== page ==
If you’re admitted to a hospital, you may lose your sense of control over your own healthcare.
You’re expected to wear a gown instead of your own clothes. Many people pop into your room unannounced, and they write notes in a chart that you can’t see. You may be given medications but not know what they are for, and sometimes, you may not know who is making decisions for you.
Yet autonomy is a cornerstone of medical ethics. Capable patients must be sufficiently informed in order to make the best decisions for their own care.
When you visit a physician, nothing is done without your consent. After listening to your concerns, asking more questions and performing an examination, the physician will offer a working diagnosis and suggest some options for investigation or treatment.
In order to make informed decisions, you need four key pieces of information: (1) the purpose or reason for the treatment or investigation, (2) the common side effects or risks, (3) the serious, including life-threatening, side effects or risks, and (4) alternatives to the proposed treatment or investigation.
Here are three keys to improving your hospital experience.
- Stay in control. If you are capable of understanding your situation and treatment options, you should continue to make important decisions about your care in the hospital. Ask the four key questions for any proposed treatment or investigation.
Ideally, you should express your wishes before you find yourself in the hospital. Consider writing an advanced medical directive. If you become ill or incapacitated, what types of treatment would you want? If you were no longer capable of making your own decisions, whom would you entrust to make decisions on your behalf? Discussing these issues ahead of time will make things easier for your family and will make it more likely that your wishes will be respected.
- Know the team. There are so many people working in the hospital that many patients don’t know who is who. It doesn’t help that many health care workers wear surgical scrubs (or “greens”) and white lab coats.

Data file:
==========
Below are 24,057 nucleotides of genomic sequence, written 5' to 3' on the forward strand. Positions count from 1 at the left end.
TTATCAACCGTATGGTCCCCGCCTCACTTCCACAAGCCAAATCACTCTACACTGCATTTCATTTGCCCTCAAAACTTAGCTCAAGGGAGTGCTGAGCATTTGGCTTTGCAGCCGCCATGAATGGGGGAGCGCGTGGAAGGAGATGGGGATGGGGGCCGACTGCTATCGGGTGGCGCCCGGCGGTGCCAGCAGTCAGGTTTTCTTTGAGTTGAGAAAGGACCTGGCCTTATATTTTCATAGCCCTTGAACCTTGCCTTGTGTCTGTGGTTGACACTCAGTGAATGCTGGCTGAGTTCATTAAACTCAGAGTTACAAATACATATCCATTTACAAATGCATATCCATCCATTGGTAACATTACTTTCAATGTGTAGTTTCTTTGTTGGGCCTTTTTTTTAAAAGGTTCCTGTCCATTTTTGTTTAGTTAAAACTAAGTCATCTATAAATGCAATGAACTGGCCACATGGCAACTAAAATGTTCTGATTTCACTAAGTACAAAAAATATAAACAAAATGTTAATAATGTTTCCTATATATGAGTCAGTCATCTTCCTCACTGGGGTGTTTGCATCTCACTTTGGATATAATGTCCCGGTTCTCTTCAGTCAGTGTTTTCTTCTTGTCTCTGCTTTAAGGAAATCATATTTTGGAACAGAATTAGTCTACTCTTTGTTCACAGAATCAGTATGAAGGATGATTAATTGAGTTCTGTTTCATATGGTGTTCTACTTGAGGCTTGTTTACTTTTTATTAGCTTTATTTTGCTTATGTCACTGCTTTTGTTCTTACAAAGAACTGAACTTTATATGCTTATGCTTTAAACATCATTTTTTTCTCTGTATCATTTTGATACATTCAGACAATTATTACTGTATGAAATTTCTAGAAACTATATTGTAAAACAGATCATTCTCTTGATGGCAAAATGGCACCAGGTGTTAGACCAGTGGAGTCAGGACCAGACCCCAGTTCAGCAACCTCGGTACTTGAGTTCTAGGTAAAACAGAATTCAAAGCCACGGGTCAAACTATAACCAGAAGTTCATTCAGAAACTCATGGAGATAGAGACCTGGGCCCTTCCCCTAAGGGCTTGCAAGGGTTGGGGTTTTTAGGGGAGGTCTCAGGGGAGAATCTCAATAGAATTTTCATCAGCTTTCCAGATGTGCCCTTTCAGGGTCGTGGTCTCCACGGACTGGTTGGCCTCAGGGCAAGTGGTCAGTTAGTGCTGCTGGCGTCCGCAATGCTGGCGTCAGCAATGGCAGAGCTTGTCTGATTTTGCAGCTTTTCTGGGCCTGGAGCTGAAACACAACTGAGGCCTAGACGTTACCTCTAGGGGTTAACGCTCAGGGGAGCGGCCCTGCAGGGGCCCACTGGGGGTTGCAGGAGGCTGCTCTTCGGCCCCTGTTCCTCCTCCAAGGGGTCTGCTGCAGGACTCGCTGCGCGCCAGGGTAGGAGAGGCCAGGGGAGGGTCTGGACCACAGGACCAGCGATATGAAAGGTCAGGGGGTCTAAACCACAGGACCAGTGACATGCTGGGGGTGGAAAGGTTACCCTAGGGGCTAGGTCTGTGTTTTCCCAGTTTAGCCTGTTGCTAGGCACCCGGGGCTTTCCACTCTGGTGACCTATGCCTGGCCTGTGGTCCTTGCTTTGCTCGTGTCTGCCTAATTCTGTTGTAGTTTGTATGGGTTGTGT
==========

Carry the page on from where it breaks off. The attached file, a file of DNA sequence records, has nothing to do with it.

What could be easier than getting up and changing from comfy pink sleeping pajamas to comfy green pajamas? If we all did this, no one would buy pajama jeans.
You could try to read the nametags, but if you’re not sure, don’t be shy. Ask for each person’s name and their role (i.e. nurse, respiratory technician, pharmacist, dietician or doctor). If it’s a doctor, what is their specialty (i.e. internal medicine, hospitalist or surgeon)?
Most importantly, you need to know who is the “attending physician” or “most responsible physician.” This is the physician who is directing your care throughout your hospital stay. It is possible that this might change from day to day which of course is less than ideal.
- Set up a channel of communication with your attending physician. Some hospitals have white boards in every patient’s room indicating the plan or schedule of tests or procedures, the results of tests and the expected length of the hospital stay.
If this isn’t the case, you should have a large pad of paper at your bedside so that this information could be written down for you. You should prepare your own list of questions for your doctor. Try to find out when that doctor is expected.
Like the traveller forcing himself to stay awake on the plane so he won’t miss his meal, patients dread falling asleep and missing the doctor during daily rounds.
I’m hoping you won’t find yourself or your loved ones in the hospital any time soon, but if you do, follow these three steps to maintain control of your care.